Climate change is no longer an abstract and remote concept. Unseasonal rains, debilitating drought, excessive floods, devastating cyclones and storms are warning signals to humankind.
When a similar phenomenon surfaced nearly three decades ago, the global community cobbled a cohesive and co-ordinated response. Three scientists working independently linked the `hole in the ozone layer' to CFCs (chlorofluorocarbons) from refrigeration, air-conditioning, sprays, and foams. They said that the resultant ultraviolet radiation could lead to increase in skin cancer. As many as 150 countries came together to sign and ratify the Montreal Protocol, which effectively caps and arrests CFC release into the atmosphere. The ozone hole over the Antarctic (which had already shrunk by 20 per cent by 2004) is expected to return to its original form in 50 years.
The response of the world community to global warming has been disappointing. The Kyoto Protocol is, at best, a feeble mechanism to combat climate change. All it asks of the developed world is a modest reduction in six key greenhouse gases by 5 per cent below 1990 levels by the year 2012. According to scientists, even if the current Kyoto targets are met, global temperatures will rise at least by a few degrees with the attendant devastating consequences for vulnerable communities living along the coasts. This is not only because big polluters such as the United States and Australia have resolutely remained outside the Kyoto mechanism continuing to add substantially to the global carbon burden. Large and rapidly developing countries such as Brazil, China, and India are adding their own considerable trail of carbon to what Australian climatologist Tim Flannery calls the aerial ocean, accelerating global warming.
Energy is the driver of the global economy. Humankind has become overwhelmingly dependent on fossil fuel consumption not just for development but for its very survival. Towns and cities require commercial energy not only to run their factories, cars, trains, buses, planes, and ships, but also to pump water to their high-rise offices and homes. Multi-trillion-dollar global businesses have been built around fossil fuels and industries that consume them. Millions of jobs depend on the production and consumption of commercial energy. In rural areas too, energy is critical to irrigate fields and light up rural homes, and, indeed, to the food security.
Globalization and Climate
Globalization and its attendant reliance on mobility of goods and persons has now become ineluctably entrenched and created an interdependent world. Satellite television that bombards images of how the other half lives has raised aspirations that are difficult to contain. We now live in a world that will have to sink or swim together.
For billions of people who live in the developing countries of Asia, Africa, and Latin America, gaining access to a modicum of commercial energy is indeed the key to survival with human dignity. Yet they are faced with the dilemma of environment versus development.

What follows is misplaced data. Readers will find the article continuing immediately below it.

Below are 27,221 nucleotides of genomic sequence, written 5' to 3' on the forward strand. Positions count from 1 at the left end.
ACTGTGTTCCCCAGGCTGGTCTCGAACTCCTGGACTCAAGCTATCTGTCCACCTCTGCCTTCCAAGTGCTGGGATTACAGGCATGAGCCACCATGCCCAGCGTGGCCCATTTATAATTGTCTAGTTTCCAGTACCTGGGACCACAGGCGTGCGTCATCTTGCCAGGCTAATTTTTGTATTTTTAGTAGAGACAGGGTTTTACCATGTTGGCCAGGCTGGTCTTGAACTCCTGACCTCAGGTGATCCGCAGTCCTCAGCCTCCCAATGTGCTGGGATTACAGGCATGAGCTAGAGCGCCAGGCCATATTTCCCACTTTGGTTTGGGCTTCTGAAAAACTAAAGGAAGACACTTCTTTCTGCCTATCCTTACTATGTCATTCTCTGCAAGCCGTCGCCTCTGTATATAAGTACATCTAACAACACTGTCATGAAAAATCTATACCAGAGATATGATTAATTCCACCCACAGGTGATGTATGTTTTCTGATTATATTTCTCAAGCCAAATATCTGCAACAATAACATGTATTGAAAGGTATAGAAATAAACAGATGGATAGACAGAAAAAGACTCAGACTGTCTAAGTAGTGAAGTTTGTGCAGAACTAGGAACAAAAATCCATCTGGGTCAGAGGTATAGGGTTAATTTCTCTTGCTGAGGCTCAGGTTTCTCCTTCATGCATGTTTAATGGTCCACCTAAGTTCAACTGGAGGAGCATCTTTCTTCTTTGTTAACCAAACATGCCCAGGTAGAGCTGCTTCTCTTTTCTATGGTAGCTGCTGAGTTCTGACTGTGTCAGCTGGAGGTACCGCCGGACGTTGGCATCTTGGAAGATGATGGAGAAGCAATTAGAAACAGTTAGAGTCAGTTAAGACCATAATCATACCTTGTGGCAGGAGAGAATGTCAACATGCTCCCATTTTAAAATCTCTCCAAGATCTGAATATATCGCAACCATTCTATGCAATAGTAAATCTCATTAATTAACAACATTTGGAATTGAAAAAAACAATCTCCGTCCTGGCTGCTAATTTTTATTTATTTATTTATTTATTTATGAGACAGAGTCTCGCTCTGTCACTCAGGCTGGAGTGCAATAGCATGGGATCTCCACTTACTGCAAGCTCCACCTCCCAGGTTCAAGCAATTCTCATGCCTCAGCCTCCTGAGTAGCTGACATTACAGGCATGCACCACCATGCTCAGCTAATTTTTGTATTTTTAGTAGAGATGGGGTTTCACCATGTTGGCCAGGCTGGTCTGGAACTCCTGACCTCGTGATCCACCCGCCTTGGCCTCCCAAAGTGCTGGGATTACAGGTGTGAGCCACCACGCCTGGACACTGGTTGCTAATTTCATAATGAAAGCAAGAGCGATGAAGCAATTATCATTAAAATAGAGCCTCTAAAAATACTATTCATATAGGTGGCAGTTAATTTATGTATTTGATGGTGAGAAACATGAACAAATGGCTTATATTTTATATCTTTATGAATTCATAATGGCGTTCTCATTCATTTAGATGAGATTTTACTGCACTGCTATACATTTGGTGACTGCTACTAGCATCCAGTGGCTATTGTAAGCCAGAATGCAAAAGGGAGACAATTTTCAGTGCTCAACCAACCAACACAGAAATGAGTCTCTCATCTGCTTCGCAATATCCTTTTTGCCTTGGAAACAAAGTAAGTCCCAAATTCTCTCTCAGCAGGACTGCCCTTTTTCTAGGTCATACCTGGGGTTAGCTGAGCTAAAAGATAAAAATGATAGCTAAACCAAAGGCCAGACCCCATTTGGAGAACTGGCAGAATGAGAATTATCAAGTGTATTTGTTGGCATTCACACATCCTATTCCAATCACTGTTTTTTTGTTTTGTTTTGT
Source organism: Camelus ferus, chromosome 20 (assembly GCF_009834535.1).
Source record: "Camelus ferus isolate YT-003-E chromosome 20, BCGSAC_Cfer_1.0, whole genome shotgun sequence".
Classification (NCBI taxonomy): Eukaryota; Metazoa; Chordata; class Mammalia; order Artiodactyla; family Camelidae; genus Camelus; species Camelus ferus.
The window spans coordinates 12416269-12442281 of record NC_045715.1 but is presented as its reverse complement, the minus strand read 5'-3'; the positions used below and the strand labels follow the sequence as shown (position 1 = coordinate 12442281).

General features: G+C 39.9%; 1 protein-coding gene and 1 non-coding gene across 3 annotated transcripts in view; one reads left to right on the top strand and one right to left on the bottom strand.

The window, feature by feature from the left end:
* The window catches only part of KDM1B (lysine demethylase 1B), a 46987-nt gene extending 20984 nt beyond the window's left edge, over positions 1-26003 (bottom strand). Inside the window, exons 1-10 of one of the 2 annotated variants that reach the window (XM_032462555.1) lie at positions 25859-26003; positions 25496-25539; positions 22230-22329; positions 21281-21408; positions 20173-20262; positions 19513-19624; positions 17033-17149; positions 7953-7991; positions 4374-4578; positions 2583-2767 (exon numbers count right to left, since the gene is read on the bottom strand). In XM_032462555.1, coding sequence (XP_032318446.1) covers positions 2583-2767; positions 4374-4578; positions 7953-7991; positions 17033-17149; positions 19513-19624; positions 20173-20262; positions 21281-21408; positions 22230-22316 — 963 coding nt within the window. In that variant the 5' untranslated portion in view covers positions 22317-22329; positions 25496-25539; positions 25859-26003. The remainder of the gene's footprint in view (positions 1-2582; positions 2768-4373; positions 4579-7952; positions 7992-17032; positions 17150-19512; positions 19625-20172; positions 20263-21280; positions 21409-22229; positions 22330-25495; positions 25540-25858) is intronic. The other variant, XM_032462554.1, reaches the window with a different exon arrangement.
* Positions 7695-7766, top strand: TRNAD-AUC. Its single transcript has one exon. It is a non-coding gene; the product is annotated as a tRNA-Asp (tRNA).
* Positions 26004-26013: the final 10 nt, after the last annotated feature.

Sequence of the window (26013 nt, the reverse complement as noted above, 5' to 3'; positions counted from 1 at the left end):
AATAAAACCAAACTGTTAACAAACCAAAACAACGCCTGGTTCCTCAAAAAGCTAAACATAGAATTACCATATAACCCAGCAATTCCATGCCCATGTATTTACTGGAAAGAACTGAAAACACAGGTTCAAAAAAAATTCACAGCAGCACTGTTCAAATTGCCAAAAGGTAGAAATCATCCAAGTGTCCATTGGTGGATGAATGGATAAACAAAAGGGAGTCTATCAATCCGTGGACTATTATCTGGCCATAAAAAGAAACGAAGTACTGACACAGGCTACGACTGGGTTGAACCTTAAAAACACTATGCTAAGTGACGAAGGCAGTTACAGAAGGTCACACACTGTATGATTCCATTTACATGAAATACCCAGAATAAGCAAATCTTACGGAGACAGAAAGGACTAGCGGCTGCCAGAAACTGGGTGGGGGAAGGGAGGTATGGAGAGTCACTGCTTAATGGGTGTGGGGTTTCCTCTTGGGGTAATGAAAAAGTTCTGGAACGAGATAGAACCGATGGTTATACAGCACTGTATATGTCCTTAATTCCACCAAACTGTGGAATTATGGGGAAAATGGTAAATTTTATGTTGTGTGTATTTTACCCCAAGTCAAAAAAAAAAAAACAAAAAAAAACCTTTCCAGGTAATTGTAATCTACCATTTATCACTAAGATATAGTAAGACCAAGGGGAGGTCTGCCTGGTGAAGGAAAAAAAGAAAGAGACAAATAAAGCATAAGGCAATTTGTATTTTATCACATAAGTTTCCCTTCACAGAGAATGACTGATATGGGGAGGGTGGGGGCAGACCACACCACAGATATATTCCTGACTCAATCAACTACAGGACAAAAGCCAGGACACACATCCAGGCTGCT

Mitigating climate change and achieving stabilization of greenhouse gas atmospheric concentrations will require deep reductions in global energy-related carbon dioxide emissions. This is possible only if developing countries have unrestricted access to clean energy technologies.
While, on the one hand, the forces of globalization have dismantled trade barriers between nations, they have also erected new barriers in the form of intellectual property rights and patents, which effectively block developing countries' access to clean energy technologies. Emissions from today's developed world is the main culprit behind rising global temperatures but richer nations of the world do not consider it their duty to make available clean technologies to the developing countries of Asia, Africa, and Latin America to enable them move to a cleaner growth path.
Developed countries possess considerable clean energy technologies that are commercially viable. A handful of multinationals — Areva, Westinghouse, and GE — hold the key to contemporary nuclear reactor technologies. A Canadian company has commercialized a turbine that generates electricity from ocean currents — one of the largest untapped renewable energy resource in the world with an estimated potential of 450,000 megawatts.
Of all clean energy technologies, those that burn coal in a clean manner are the ones most relevant to developing countries such as India, China and many in Africa endowed with relatively abundant quantities of this fuel, which, unfortunately, has also the highest carbon content among fossil fuels. Coal-fuelled electricity generation accounts for half of all carbon emissions in the world. In India, for instance, it accounts for over two thirds of all its electricity generation capacity. In conventional coal-fuelled plants, the fuel is burnt inefficiently so much so that less than a third of its energy content gets converted into electricity. By increasing the efficiency of coal use and simultaneously sequestering carbon from coal, India and China can transit to a clean growth trajectory.
Multinationals have a range of commercially tested technologies that can help burn coal more efficiently and sequester carbon safely but developing countries struggling to resolve the tension between development and environment can’t access or afford them. Developing countries must lobby to access these technologies.